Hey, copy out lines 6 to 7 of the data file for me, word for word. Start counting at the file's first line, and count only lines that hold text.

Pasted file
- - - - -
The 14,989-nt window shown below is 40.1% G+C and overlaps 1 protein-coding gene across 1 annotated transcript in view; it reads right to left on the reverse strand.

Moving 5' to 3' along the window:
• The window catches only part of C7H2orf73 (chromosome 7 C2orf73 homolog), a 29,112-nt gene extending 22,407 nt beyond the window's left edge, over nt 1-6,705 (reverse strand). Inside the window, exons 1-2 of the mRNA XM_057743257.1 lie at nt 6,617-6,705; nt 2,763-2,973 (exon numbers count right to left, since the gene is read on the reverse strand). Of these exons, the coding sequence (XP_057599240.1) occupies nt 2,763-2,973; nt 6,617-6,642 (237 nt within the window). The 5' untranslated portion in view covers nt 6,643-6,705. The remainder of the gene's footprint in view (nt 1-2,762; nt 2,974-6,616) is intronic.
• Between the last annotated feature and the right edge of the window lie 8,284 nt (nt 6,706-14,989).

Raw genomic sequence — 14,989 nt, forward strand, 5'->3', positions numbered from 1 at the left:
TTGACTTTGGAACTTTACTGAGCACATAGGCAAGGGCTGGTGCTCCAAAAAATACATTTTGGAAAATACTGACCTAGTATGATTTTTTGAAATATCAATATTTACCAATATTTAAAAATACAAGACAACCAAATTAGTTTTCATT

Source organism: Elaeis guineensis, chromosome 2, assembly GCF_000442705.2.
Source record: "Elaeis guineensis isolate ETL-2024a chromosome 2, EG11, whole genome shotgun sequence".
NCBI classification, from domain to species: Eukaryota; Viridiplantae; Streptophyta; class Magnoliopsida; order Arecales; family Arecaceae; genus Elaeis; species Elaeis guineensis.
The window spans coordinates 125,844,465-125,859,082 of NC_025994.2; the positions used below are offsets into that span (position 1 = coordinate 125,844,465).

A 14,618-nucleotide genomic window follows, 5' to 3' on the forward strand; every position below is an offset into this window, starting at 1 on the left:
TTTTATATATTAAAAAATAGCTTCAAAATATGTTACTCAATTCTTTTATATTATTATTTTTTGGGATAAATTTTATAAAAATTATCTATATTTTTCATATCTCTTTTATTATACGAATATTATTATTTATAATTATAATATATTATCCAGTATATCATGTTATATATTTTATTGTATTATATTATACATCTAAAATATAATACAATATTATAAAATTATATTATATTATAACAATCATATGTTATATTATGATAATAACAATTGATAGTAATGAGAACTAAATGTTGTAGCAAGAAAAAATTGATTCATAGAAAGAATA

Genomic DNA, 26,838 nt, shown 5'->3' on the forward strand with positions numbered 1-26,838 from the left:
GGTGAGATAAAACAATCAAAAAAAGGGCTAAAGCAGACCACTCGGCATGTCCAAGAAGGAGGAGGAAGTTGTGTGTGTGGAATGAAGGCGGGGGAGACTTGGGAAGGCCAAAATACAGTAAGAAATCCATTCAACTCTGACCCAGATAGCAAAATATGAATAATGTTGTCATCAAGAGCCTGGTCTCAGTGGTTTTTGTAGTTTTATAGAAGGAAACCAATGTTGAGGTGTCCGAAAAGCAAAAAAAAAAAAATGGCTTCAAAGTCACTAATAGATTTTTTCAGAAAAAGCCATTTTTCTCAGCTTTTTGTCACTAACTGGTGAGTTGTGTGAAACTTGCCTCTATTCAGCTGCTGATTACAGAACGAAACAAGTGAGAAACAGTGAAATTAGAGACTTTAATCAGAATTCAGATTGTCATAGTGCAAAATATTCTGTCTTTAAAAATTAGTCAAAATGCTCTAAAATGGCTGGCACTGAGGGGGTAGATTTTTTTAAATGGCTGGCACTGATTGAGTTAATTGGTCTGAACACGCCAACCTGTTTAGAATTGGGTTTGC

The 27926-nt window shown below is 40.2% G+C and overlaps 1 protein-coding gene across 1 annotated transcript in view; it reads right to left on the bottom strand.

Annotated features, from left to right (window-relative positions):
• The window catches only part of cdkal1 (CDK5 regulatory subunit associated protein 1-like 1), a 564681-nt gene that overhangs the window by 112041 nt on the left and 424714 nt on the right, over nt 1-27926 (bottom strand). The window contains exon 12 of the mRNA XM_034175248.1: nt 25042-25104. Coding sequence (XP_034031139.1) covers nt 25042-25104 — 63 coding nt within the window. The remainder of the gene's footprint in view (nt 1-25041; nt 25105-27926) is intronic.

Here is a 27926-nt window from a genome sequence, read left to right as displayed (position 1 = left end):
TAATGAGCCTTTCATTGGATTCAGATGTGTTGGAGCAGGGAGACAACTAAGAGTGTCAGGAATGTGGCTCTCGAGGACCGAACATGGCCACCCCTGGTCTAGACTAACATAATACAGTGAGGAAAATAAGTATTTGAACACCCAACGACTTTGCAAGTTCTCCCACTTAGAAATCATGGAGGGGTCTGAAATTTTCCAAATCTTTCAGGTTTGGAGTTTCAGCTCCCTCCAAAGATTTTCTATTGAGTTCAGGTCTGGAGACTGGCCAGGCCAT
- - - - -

TTGACTTTGGAACTTTACTGAGCACATAGGCAAGGGCTGGTGCTCCAAAAAATACATTTTGGAAAATACTGACCTAGTATGATTTTTTGAAATATCAATATTTACCAATATTTAAAAATACAAGACAACCAAATTAGTTTTCATT

Source organism: Elaeis guineensis, chromosome 2, assembly GCF_000442705.2.